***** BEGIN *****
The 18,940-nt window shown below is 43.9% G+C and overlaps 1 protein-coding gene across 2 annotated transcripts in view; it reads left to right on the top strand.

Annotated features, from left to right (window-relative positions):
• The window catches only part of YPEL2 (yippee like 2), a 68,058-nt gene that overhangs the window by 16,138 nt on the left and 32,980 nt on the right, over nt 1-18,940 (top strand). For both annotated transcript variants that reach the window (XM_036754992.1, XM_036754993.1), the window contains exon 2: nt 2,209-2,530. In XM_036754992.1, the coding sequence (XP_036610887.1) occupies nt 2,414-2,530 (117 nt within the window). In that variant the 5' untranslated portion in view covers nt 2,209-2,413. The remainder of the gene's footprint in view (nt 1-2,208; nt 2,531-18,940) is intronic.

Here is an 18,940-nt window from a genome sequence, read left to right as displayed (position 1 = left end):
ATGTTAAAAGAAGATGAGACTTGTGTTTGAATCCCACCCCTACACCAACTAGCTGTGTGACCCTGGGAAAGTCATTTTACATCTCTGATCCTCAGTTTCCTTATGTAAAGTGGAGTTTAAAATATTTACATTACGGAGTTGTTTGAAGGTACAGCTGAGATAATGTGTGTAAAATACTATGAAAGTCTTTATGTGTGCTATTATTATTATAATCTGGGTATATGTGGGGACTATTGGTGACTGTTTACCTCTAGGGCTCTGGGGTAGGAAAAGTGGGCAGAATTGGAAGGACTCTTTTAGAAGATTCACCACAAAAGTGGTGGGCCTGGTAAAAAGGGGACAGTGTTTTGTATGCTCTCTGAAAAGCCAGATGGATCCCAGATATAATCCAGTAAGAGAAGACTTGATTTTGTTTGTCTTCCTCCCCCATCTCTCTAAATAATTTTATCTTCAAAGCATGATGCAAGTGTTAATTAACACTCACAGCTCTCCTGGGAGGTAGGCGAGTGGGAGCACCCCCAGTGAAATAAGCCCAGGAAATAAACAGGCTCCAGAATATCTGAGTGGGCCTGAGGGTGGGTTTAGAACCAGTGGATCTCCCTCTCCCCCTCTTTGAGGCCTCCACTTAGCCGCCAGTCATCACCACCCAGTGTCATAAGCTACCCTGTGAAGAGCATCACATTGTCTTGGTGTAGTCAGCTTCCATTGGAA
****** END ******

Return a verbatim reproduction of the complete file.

The 18,940-nt window shown below is 43.9% G+C and overlaps 1 protein-coding gene across 2 annotated transcripts in view; it reads left to right on the top strand.

Annotated features, from left to right (window-relative positions):
• The window catches only part of YPEL2 (yippee like 2), a 68,058-nt gene that overhangs the window by 16,138 nt on the left and 32,980 nt on the right, over nt 1-18,940 (top strand). For both annotated transcript variants that reach the window (XM_036754992.1, XM_036754993.1), the window contains exon 2: nt 2,209-2,530. In XM_036754992.1, the coding sequence (XP_036610887.1) occupies nt 2,414-2,530 (117 nt within the window). In that variant the 5' untranslated portion in view covers nt 2,209-2,413. The remainder of the gene's footprint in view (nt 1-2,208; nt 2,531-18,940) is intronic.

Here is an 18,940-nt window from a genome sequence, read left to right as displayed (position 1 = left end):
ATGTTAAAAGAAGATGAGACTTGTGTTTGAATCCCACCCCTACACCAACTAGCTGTGTGACCCTGGGAAAGTCATTTTACATCTCTGATCCTCAGTTTCCTTATGTAAAGTGGAGTTTAAAATATTTACATTACGGAGTTGTTTGAAGGTACAGCTGAGATAATGTGTGTAAAATACTATGAAAGTCTTTATGTGTGCTATTATTATTATAATCTGGGTATATGTGGGGACTATTGGTGACTGTTTACCTCTAGGGCTCTGGGGTAGGAAAAGTGGGCAGAATTGGAAGGACTCTTTTAGAAGATTCACCACAAAAGTGGTGGGCCTGGTAAAAAGGGGACAGTGTTTTGTATGCTCTCTGAAAAGCCAGATGGATCCCAGATATAATCCAGTAAGAGAAGACTTGATTTTGTTTGTCTTCCTCCCCCATCTCTCTAAATAATTTTATCTTCAAAGCATGATGCAAGTGTTAATTAACACTCACAGCTCTCCTGGGAGGTAGGCGAGTGGGAGCACCCCCAGTGAAATAAGCCCAGGAAATAAACAGGCTCCAGAATATCTGAGTGGGCCTGAGGGTGGGTTTAGAACCAGTGGATCTCCCTCTCCCCCTCTTTGAGGCCTCCACTTAGCCGCCAGTCATCACCACCCAGTGTCATAAGCTACCCTGTGAAGAGCATCACATTGTCTTGGTGTAGTCAGCTTCCATTGGAA